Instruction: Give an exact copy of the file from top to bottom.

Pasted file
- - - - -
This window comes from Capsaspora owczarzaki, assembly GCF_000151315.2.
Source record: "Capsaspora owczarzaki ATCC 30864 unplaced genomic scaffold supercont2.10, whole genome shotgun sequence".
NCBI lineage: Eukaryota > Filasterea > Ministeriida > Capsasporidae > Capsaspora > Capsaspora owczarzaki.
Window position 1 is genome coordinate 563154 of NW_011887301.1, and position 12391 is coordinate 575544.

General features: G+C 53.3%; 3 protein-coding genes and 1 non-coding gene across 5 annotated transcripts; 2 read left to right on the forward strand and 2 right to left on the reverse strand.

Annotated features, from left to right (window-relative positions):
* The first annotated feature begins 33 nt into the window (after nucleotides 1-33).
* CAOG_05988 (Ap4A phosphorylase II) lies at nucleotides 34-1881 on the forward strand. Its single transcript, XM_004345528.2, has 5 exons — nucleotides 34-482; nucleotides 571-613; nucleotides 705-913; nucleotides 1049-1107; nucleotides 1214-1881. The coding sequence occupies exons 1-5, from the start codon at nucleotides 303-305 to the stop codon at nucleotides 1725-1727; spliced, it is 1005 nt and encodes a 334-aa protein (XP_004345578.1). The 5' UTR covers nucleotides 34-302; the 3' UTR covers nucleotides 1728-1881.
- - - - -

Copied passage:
This window comes from Capsaspora owczarzaki, assembly GCF_000151315.2.
Source record: "Capsaspora owczarzaki ATCC 30864 unplaced genomic scaffold supercont2.10, whole genome shotgun sequence".
NCBI lineage: Eukaryota > Filasterea > Ministeriida > Capsasporidae > Capsaspora > Capsaspora owczarzaki.
Window position 1 is genome coordinate 563154 of NW_011887301.1, and position 12391 is coordinate 575544.

General features: G+C 53.3%; 3 protein-coding genes and 1 non-coding gene across 5 annotated transcripts; 2 read left to right on the forward strand and 2 right to left on the reverse strand.

Annotated features, from left to right (window-relative positions):
* The first annotated feature begins 33 nt into the window (after nucleotides 1-33).
* CAOG_05988 (Ap4A phosphorylase II) lies at nucleotides 34-1881 on the forward strand. Its single transcript, XM_004345528.2, has 5 exons — nucleotides 34-482; nucleotides 571-613; nucleotides 705-913; nucleotides 1049-1107; nucleotides 1214-1881. The coding sequence occupies exons 1-5, from the start codon at nucleotides 303-305 to the stop codon at nucleotides 1725-1727; spliced, it is 1005 nt and encodes a 334-aa protein (XP_004345578.1). The 5' UTR covers nucleotides 34-302; the 3' UTR covers nucleotides 1728-1881.